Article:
One man’s trash is another man’s treasure, but could one man’s waste be another man’s cure? That certainly seems to be the case, as Mark B. Smith, Ph.D., of Massachusetts Institute of Technology and his colleagues continue to develop the first ever public stool bank, OpenBiome.
Smith became inspired to develop OpenBiome after watching a friend struggle through 18 months of C. difficile, also known as C. diff, and seven rounds of vancomycin with no relief in sight. Fecal microbiota transplant (FMT) seemed like a viable option, but the screening and development process is so involved that very few hospitals offered it at the time. Smith’s friend eventually found one of three doctors in the New York area who could perform the procedure, but after being placed on a waiting list, he grew impatient and underwent the risky process of performing the procedure at home using a stool sample from his roommate. He was lucky enough to have a favorable outcome, but Smith knew something had to be done.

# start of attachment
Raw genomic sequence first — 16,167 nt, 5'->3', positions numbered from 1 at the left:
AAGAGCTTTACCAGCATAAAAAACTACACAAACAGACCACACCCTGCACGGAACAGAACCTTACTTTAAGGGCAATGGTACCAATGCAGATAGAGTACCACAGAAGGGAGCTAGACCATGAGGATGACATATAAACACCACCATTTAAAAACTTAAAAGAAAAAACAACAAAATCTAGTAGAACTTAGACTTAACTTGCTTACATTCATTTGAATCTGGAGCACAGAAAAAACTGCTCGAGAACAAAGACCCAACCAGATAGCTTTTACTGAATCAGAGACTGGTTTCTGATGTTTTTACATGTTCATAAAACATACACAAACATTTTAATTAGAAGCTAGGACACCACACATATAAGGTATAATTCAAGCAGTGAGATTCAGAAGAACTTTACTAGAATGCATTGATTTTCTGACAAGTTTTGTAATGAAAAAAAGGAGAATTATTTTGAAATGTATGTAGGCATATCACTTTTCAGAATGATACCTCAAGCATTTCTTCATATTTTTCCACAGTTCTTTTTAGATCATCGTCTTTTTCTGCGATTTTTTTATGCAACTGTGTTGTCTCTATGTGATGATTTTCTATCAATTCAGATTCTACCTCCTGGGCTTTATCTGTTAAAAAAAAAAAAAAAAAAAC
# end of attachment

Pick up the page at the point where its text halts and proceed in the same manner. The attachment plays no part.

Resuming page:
C. diff is the most common hospital-acquired infection. Approximately 500,000 people are infected each year, and 14,000 die from this aggressive breed of intestinal bacteria. FMT is an extremely promising treatment, which involves taking stool from a healthy donor and administering it to the patient through an enema, nasogastric tube or colonoscopy. The stool sample reintroduces healthy bacteria to the colon, helping the patient to develop a bacterial balance in the gut. The procedure is effective in 90 percent of C. diff cases, but finding a donor and a participating hospital has been extremely challenging (Source: MIT Be Writing Lab). OpenBiome is quickly changing that.
Thus far, they have provided 850 treatments to 91 hospitals in 31 states, and 82 percent of Americans are now within a four-hour drive of a participating hospital. Smith hopes that OpenBiome will be a turning point in treatment for C. diff (Source: Healio). “For the first time, clinicians will be able to offer FMT for C. diff patients not responding to standard therapy without the need to develop in-house screening and processing methods,” Smith said. “This will reduce the difficulty of providing this treatment to patients in need and also marks a significant improvement in the safety and rigor of previously presented methods for screening and processing donor stool."
You can learn more about OpenBiome and their latest developments at http://www.openbiome.org.